Travel Shot: The tailor at Landour Market

I sat in the car with a sense of disbelief.

Here I was on a short holiday at Landour and a few hours after arriving there, was stuck in a traffic jam. I thought I had left traffic jams and noisy cities behind me in Mumbai, but the honking, the slamming of car doors and the fact that my vehicle hadn’t moved an inch in the last 15 minutes brought a sense of déjà vu.

My car driver had switched off the engine and gone off to investigate what was holding the traffic up. It had started raining by then and after waiting impatiently for some ‘progress’, gave up and started looking around. School had just got over and the narrow road was filled with school children returning home and were having to do it by squeezing between the vehicles stuck in the traffic jam to find a ‘route’ to get through.

Then I turned left and looked out of my car window into this.

Landour Market, Landour, A holiday in the hills, Rokeby ManorThe car had been parked outside a tailor’s shop, and you can see just how close that was — we were at hand-shaking distance ! It was such a tiny shop that it had space only for the tailor, a hand-operated sewing machine, and piles of clothes in various stages of readiness. It was the kind of shop that would be called a potti kadai (literally: box shop or a tiny shop) in Tamil.

The tailor was trying to patch a frayed shirt collar. As he examined and snipped away at and patched the frayed collar, he didn’t look up from his work even once. Nothing distracted him — the honking cars or the school children or the fact that there was a vehicle parked right outside his shop and blocking any kind of access or that the passenger in the car was observing him intently. Nothing.

He continued working quietly and as I observed him my impatience and irritation at being stuck in a jam slowly ebbed away. Just like that. Watching the tailor at work was a lesson in concentration and how to tune out distractions and focus on the task at hand. My task, if one can call it that, was to relax and enjoy my holiday in the hills. And after that moment I did just that.:)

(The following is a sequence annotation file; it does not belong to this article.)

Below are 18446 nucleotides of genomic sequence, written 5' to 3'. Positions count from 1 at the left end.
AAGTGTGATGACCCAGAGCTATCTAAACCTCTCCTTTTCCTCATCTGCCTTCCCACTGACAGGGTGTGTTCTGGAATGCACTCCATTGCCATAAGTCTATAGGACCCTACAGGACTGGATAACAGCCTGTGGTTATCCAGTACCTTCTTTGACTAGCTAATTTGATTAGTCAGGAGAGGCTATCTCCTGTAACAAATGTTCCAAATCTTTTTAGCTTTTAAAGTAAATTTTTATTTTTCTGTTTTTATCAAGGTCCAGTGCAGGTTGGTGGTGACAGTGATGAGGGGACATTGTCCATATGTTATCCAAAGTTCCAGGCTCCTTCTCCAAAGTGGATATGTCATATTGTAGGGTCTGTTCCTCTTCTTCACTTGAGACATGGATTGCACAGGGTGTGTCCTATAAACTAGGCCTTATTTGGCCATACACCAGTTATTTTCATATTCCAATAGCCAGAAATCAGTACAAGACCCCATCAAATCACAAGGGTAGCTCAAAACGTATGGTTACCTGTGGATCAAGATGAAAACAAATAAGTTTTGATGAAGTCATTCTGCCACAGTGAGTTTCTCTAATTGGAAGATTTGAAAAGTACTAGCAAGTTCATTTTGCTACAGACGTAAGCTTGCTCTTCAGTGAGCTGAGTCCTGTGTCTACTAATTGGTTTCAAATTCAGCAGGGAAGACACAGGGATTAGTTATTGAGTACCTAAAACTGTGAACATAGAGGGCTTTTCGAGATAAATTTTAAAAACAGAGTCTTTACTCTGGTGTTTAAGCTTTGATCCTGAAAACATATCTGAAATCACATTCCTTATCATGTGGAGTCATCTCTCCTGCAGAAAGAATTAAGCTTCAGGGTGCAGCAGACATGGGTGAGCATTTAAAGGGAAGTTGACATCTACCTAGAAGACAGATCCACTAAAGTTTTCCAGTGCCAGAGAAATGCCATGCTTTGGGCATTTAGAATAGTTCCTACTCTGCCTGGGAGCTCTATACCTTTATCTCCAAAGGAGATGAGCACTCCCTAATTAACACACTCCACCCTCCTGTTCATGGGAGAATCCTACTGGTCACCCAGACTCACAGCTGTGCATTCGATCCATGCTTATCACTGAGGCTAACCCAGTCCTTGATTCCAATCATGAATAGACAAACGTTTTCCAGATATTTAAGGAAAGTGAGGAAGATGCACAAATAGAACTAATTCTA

One of life’s little lessons was delivered (perhaps for the nth time) rather gently — there is no point in worked up over things that are not in your control.


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10 thoughts on “Travel Shot: The tailor at Landour Market

  1. Landour… the land from Ruskin Bond’s books…a place I dream of visiting once during the foggy days of winter and fantasize about running into Mr.Bond… Oh how I feel jealous of you…

    Liked by 1 person

    1. Landour is a beautiful place, Shraddha. More beautiful than you can imagine. It is home to many more writers than just Ruskin Bond and I was lucky to meet two of them. I’ll be writing about them soon, so watch this space.

      PS: Don’t feel jealous, make a trip to Landour soon. 🙂

      Like

    1. True, Zephyr. Lessons wouldn’t be what they are if they were not unexpected.
      Also, I feel we don’t always value these lessons from people we know. But somebody else saying the same thing is gladly accepted. 🙂

      Like

    1. Sometimes, I wonder what is in our control. 🙂

      Life’s little lessons are so important for I have always been forced to stop and rethink and change directions or gears, and in this case, slow down like I really mean it.

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    1. The tailor didn’t look up from his work even once ! I can’t focus either if there are distractions. Sometimes, I wonder if it is because I don’t find the task on hand interesting enough or whether I really do have a problem focussing on the task on hand. Something to think about for sure.

      Liked by 1 person

  2. The Tailor has indeed mastered the art of focusing on his work and not getting distracted at any cost. Very well observed .
    However one thing comes to mind now , may be this traffic jam , the students leaving school would have been a daily routine for the Tailor , who would have become accustomed to its regular occurrence, hence would have become even more “determined” not to get distracted at any cost.

    Liked by 1 person

    1. Welcome to my blog, Shubham. Thank you so much for stopping by and commenting.

      The students passing by would have been a daily occurrence, but an SUV blocking the entrance to his shop may not be a regular one. Still, his concentration was amazing.

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